For some Michigan residents, a gym membership can be the gift that keeps on giving. But if you have to move, cut costs, or simply change gyms it can sometimes be difficult to cancel that obligation. Gyms can pressure members to renew or modify their agreements, and even threaten cancellation fees or penalties. But the Michigan Attorney General says sometimes these tactics can cross the line of consumer protection laws.
Western Michigan Gym Charges Members to Leave
For example, Nichole Betterly of Grand Rapids, signed up for a 30-day trial at the gym franchise Family Fitness in 2014. She attended a couple of times and cancelled. Even though the gym verified the cancellation, it turns out they had charged her $1,500 over the last three years, without ever sending her a bill or contacting her. Betterly only discovered the charge had been sent to collections when her bank pulled a credit report in anticipation of a personal loan.
Betterly wasn’t the only one facing excessive cancellation fees. The Michigan Consumer Protection Agency had received over 100 consumer complaints against the company (and its affiliates) since 2011. Nearly half of those complaints were filed in 2017.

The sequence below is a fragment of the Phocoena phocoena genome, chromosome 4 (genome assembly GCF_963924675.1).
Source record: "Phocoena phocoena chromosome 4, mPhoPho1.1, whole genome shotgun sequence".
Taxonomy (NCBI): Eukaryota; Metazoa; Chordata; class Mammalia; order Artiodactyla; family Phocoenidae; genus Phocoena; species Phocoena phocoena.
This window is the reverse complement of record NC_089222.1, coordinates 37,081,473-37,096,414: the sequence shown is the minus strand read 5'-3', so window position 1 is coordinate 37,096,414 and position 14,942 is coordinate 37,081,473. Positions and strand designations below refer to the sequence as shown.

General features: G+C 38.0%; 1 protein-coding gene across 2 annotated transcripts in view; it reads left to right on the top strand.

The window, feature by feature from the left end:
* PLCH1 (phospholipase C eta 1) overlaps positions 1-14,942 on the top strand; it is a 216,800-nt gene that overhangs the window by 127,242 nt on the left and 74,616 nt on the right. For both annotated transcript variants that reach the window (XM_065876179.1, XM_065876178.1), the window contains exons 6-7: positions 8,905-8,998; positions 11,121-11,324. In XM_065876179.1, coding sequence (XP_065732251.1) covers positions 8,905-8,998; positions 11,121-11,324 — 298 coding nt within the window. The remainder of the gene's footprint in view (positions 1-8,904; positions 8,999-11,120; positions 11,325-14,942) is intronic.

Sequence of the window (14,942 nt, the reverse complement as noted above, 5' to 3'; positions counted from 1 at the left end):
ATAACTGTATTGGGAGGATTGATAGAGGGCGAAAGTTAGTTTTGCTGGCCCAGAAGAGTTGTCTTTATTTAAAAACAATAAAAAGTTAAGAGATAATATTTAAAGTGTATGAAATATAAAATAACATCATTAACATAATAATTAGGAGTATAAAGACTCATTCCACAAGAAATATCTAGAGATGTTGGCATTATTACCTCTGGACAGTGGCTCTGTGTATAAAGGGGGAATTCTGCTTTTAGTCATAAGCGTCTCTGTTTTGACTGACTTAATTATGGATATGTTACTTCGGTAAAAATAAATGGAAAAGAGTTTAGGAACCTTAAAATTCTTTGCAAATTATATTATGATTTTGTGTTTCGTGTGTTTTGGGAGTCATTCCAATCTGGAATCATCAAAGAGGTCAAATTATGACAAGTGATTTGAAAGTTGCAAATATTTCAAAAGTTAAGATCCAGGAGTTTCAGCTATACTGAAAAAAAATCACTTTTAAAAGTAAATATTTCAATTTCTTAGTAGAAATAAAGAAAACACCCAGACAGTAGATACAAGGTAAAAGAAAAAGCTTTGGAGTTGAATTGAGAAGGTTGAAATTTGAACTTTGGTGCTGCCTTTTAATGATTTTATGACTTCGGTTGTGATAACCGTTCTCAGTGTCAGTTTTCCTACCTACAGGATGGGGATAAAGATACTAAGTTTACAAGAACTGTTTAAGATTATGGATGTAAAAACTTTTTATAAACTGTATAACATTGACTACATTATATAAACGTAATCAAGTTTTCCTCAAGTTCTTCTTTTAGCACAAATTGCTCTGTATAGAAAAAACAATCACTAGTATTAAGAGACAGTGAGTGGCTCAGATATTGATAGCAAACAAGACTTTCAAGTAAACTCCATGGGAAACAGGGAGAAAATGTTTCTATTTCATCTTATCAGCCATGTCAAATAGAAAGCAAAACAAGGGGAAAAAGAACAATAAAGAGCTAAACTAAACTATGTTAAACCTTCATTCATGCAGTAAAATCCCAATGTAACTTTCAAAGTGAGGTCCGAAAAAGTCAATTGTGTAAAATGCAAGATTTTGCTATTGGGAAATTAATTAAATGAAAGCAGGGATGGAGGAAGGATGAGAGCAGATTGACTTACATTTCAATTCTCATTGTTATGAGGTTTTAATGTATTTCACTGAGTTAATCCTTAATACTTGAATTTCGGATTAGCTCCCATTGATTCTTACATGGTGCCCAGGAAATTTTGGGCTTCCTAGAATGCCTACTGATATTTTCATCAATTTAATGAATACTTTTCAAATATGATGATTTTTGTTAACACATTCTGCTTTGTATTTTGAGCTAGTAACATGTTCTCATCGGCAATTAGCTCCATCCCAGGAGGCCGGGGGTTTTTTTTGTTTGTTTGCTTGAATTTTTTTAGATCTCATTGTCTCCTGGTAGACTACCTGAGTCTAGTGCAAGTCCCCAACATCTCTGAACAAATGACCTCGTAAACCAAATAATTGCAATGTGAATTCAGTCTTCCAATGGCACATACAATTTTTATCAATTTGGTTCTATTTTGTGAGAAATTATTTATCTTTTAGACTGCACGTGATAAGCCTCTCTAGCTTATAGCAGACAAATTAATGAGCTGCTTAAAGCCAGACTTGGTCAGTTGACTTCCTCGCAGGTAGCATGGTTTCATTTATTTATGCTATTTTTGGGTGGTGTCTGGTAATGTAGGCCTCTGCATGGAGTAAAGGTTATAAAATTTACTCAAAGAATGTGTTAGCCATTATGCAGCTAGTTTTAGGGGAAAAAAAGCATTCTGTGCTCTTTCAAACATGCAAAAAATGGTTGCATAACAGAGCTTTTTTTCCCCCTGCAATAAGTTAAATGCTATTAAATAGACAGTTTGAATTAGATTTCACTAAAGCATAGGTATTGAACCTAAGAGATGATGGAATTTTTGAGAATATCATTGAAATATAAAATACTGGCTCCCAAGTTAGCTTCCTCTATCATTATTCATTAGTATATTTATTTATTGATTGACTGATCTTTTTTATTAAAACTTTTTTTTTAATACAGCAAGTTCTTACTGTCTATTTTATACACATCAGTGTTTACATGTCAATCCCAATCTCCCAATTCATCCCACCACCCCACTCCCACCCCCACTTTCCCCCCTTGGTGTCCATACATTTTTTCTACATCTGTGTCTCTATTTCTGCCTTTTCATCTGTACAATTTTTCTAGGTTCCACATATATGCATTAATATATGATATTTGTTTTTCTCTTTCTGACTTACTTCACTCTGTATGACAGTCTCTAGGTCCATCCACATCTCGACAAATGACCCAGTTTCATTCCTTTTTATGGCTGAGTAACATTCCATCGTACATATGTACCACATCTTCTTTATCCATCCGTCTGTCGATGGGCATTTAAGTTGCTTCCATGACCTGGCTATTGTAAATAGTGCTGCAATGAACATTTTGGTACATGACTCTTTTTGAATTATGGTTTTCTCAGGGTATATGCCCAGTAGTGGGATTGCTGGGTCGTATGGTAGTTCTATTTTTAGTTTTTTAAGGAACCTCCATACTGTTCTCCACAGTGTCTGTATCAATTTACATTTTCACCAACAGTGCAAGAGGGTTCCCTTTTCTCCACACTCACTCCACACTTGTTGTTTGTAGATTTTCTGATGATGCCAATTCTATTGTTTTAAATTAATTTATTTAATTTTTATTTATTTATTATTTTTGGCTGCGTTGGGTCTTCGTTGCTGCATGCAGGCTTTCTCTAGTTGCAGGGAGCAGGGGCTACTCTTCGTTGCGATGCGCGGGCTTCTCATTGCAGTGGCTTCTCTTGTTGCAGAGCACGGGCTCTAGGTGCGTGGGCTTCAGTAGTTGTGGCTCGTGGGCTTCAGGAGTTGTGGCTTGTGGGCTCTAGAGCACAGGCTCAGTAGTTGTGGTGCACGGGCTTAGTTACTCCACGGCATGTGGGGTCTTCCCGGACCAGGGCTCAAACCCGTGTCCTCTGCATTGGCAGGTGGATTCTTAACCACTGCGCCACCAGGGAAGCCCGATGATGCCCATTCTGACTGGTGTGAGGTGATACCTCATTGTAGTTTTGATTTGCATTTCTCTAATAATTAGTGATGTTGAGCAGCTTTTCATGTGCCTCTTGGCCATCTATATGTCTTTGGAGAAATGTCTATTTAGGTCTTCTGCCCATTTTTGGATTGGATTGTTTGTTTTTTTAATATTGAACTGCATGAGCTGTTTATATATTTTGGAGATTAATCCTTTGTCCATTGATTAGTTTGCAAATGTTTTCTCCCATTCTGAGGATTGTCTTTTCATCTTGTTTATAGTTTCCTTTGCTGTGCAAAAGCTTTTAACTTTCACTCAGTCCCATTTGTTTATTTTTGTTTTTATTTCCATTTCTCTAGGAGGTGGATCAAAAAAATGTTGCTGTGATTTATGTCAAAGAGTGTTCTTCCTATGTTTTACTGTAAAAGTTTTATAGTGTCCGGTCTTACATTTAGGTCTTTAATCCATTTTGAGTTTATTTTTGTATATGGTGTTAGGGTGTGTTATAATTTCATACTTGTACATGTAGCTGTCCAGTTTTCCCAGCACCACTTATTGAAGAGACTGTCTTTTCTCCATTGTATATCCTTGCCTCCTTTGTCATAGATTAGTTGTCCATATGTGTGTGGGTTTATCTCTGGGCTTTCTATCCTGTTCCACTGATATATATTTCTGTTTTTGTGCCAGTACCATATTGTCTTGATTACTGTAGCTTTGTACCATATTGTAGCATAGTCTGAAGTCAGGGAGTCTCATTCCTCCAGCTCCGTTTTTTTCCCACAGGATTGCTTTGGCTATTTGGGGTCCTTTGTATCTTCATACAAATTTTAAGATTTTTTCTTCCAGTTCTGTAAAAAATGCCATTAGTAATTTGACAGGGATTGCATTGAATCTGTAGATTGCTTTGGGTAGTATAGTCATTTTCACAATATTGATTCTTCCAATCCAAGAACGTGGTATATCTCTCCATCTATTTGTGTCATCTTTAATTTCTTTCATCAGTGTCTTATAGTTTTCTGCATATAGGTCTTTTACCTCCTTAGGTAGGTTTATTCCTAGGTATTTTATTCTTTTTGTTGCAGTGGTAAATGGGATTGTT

Michigan Attorney General Warns of Consumer Protection Violations
In response to these complaints, on July 14, 2017, the Michigan Attorney General’s Office issued a cease and desist letter to Family Fitness (and its affiliates) warning that their company policies may be violating state consumer protection laws. Following an initial investigation, it appeared Family Fitness had taken the position that anyone canceling a membership agreement was still required to pay the full contract amount. With agreements ranging from one to three years, consumers like Betterly were facing hundreds, or even thousands of dollars in cancellation fees.
Cancellation Fees and Consumer Protection Laws
Gym membership cancellation fees aren’t automatically illegal. But when these fees impose a penalty, rather than compensating the gym for the reasonably expected cost (damages) connected to the cancellation, they are deemed “excessive” and “unconscionable.” That’s when the Michigan consumer protect laws come into play. The Attorney General’s office says that Family Fitness’s cancellation fees may have been unlawful because it used unfair, unconscionable, and deceptive methods. Its contracts and customer communications likely caused customers to misunderstand their rights and obligations under the contract. Specifically, consumers thought they could cancel the contract when in fact, they were still charged the full amount.
The Attorney General’s office letter is a “Notice of Intended Action.” If Family Fitness refuses to change its business practices, it could be facing a lawsuit to protect future members and reimburse consumers for the damage done by the unfair cancellation fees.